A Mississippi school rightly reprimanded a kid who said "Jesus Christ" out of frustration
This is not religious persecution. It's a sensible, harmless punishment.
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A Mississippi child was punished for saying “Jesus Christ” after dropping Lego pieces “he was cleaning up from recess.” So, naturally, some Christians are pretending this amounts to religious persecution.
Earlier this month, the 7-year-old son of Shonna Coleman was reprimanded by his teacher at Hope Sullivan Elementary. Coleman posted the paperwork on Facebook, urging viewers to “please pray for the schools.” (Pray for what? Who knows.)
The incident report says the child used “unacceptable language.” That makes sense. The problem isn’t what he said; it’s the way he said it. He probably would have been reprimanded for the same reason for saying “Son of a…” or “Darn it!” or “What the heck!”
Again: The fact that he said “Jesus Christ” isn’t the problem. It’s that he used the words to express frustration—an overreaction of sorts—and his teacher wanted to correct his behavior.
That’s a perfectly sensible thing for teachers to do with children.
This paperwork, I promise you, will have no lasting impact on his educational career. It’s just the kind of form teachers have to fill out to document a pattern of bad behavior if it develops. Ideally, the kid’s parents will have a good conversation with him, and it won’t happen again.
See? Not a problem.
But some Christians who haven’t bothered to look into the matter are now complaining that the child was punished for religious reasons.
Here’s how FOX described the complaints:
"This is so sad what is this world coming to," one Facebook user wrote in response to Coleman's viral post. "They need Jesus at that school. We must continue to pray for our children."
"They would have to show me a policy where ‘Jesus Christ’ is deemed as unacceptable language," another woman wrote.
One wrote: "What has this world come too? This is sad. Simply cause he said the word Jesus Christ?"
While another said: "This is crazy, the baby said Jesus Christ and this was a bad word in her eyes, I’m done, I wouldn’t even want this teacher teaching my kid, that would have been his last day in that class!!!!"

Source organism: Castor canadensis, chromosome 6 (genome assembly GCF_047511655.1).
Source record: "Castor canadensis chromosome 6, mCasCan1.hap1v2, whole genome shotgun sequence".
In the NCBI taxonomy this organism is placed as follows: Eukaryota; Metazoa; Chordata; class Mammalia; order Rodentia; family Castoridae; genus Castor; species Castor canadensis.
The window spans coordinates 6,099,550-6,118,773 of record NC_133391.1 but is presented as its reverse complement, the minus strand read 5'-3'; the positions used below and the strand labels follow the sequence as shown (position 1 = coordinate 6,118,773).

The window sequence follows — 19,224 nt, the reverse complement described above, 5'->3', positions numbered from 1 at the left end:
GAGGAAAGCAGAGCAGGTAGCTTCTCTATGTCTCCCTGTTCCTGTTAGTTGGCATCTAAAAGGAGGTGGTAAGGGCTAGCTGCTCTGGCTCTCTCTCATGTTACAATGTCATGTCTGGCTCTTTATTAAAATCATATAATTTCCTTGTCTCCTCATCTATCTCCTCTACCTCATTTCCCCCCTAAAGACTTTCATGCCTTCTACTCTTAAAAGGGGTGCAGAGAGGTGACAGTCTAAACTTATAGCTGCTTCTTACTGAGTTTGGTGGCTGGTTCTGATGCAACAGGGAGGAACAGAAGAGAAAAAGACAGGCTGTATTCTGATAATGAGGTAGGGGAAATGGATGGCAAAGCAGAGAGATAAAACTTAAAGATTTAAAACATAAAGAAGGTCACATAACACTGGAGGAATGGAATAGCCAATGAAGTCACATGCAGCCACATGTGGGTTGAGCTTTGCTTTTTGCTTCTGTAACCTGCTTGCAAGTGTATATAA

Jesus H. Christ…
It’s not unacceptable to say “Jesus Christ.”
In fact, that’s exactly what the DeSoto County School District said in a public statement:
"DeSoto County students would not be reprimanded for simply saying Jesus Christ," a spokesperson for the district said in a statement, but added, "It is possible that a student could be corrected for a disrespectful use of Jesus Christ's name."
Exactly. The kid wasn’t being punished for what he said. It was about how he said it. The teacher was rightly trying to teach the child an important lesson about how to deal with frustration. You don’t have to yell, or use profanity, or use a negative tone, or start a fight, or blame others, etc.
You can just calmly take care of the problem.
(The Freedom From Religion Foundation claimed that last line in the statement amounted to a blasphemy rule. But clearly, the district wasn’t saying criticism of religion is prohibited. They don’t owe any sort of apology for what they said.)
Coleman, the mother, told a local news station that her frustration was that her kid got written up, period.
Coleman said, "He didn’t get a warning. He got talking to, she called me, and they put a note out there. This type of stuff follows a kid in their record."
In another interview, she added, “Never in my life have I heard at a public school that you cannot say Jesus Christ.” That’s because no school has that policy. She made it up.
As a former teacher, I promise you no one gives a damn what a student got punished for in first grade, especially if it was a harmless, one-off incident. If anything’s going to stay with the student, it’s his mother’s irresponsible decision to post the incident report on Facebook so that everyone can forever associate her son with this moment.
Some of the even more gullible people on Facebook are telling Coleman to speak with an attorney, as if this is the sort of thing that needs to be escalated. I would encourage her to ignore the bad advice, but it seems like she’s a fan of taking a mild situation and blowing it completely out of proportion.
If anything, you would think Christians would agree with the school here. After all, the kid used the Lord’s name in vain. You have to wonder what the response of all these people would be if a child of Muslim or atheists parents got reprimanded for saying “Jesus Christ” in the same situation. Would they agree with the punishment then?
It’s all about the framing.